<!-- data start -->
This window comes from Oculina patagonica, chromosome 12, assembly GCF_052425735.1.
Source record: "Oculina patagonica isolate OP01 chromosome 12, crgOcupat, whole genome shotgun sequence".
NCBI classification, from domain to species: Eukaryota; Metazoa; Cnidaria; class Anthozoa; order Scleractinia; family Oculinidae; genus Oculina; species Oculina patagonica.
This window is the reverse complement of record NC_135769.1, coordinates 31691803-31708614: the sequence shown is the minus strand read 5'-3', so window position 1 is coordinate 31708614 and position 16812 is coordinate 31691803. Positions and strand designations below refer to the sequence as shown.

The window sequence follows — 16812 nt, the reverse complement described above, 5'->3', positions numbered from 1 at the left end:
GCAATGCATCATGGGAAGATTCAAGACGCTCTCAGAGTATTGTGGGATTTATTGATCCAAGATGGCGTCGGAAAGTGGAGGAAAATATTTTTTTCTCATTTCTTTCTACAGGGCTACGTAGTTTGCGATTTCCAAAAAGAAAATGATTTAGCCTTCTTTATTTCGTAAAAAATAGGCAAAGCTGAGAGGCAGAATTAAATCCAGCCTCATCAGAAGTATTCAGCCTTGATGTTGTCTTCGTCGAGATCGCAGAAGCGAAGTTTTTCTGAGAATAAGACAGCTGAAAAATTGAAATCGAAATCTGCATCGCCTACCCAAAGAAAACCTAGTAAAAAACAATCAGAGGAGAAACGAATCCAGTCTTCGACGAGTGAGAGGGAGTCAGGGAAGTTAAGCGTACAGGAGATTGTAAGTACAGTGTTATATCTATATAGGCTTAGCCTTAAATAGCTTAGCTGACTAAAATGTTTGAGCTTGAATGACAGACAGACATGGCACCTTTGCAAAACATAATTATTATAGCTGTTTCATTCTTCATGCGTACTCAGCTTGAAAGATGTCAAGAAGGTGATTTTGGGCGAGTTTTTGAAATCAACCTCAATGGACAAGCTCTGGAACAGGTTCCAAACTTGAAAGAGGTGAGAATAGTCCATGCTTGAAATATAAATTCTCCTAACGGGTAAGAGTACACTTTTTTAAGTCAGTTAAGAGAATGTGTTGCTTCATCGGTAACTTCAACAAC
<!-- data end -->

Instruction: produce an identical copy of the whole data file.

This window comes from Oculina patagonica, chromosome 12, assembly GCF_052425735.1.
Source record: "Oculina patagonica isolate OP01 chromosome 12, crgOcupat, whole genome shotgun sequence".
NCBI classification, from domain to species: Eukaryota; Metazoa; Cnidaria; class Anthozoa; order Scleractinia; family Oculinidae; genus Oculina; species Oculina patagonica.
This window is the reverse complement of record NC_135769.1, coordinates 31691803-31708614: the sequence shown is the minus strand read 5'-3', so window position 1 is coordinate 31708614 and position 16812 is coordinate 31691803. Positions and strand designations below refer to the sequence as shown.

The window sequence follows — 16812 nt, the reverse complement described above, 5'->3', positions numbered from 1 at the left end:
GCAATGCATCATGGGAAGATTCAAGACGCTCTCAGAGTATTGTGGGATTTATTGATCCAAGATGGCGTCGGAAAGTGGAGGAAAATATTTTTTTCTCATTTCTTTCTACAGGGCTACGTAGTTTGCGATTTCCAAAAAGAAAATGATTTAGCCTTCTTTATTTCGTAAAAAATAGGCAAAGCTGAGAGGCAGAATTAAATCCAGCCTCATCAGAAGTATTCAGCCTTGATGTTGTCTTCGTCGAGATCGCAGAAGCGAAGTTTTTCTGAGAATAAGACAGCTGAAAAATTGAAATCGAAATCTGCATCGCCTACCCAAAGAAAACCTAGTAAAAAACAATCAGAGGAGAAACGAATCCAGTCTTCGACGAGTGAGAGGGAGTCAGGGAAGTTAAGCGTACAGGAGATTGTAAGTACAGTGTTATATCTATATAGGCTTAGCCTTAAATAGCTTAGCTGACTAAAATGTTTGAGCTTGAATGACAGACAGACATGGCACCTTTGCAAAACATAATTATTATAGCTGTTTCATTCTTCATGCGTACTCAGCTTGAAAGATGTCAAGAAGGTGATTTTGGGCGAGTTTTTGAAATCAACCTCAATGGACAAGCTCTGGAACAGGTTCCAAACTTGAAAGAGGTGAGAATAGTCCATGCTTGAAATATAAATTCTCCTAACGGGTAAGAGTACACTTTTTTAAGTCAGTTAAGAGAATGTGTTGCTTCATCGGTAACTTCAACAAC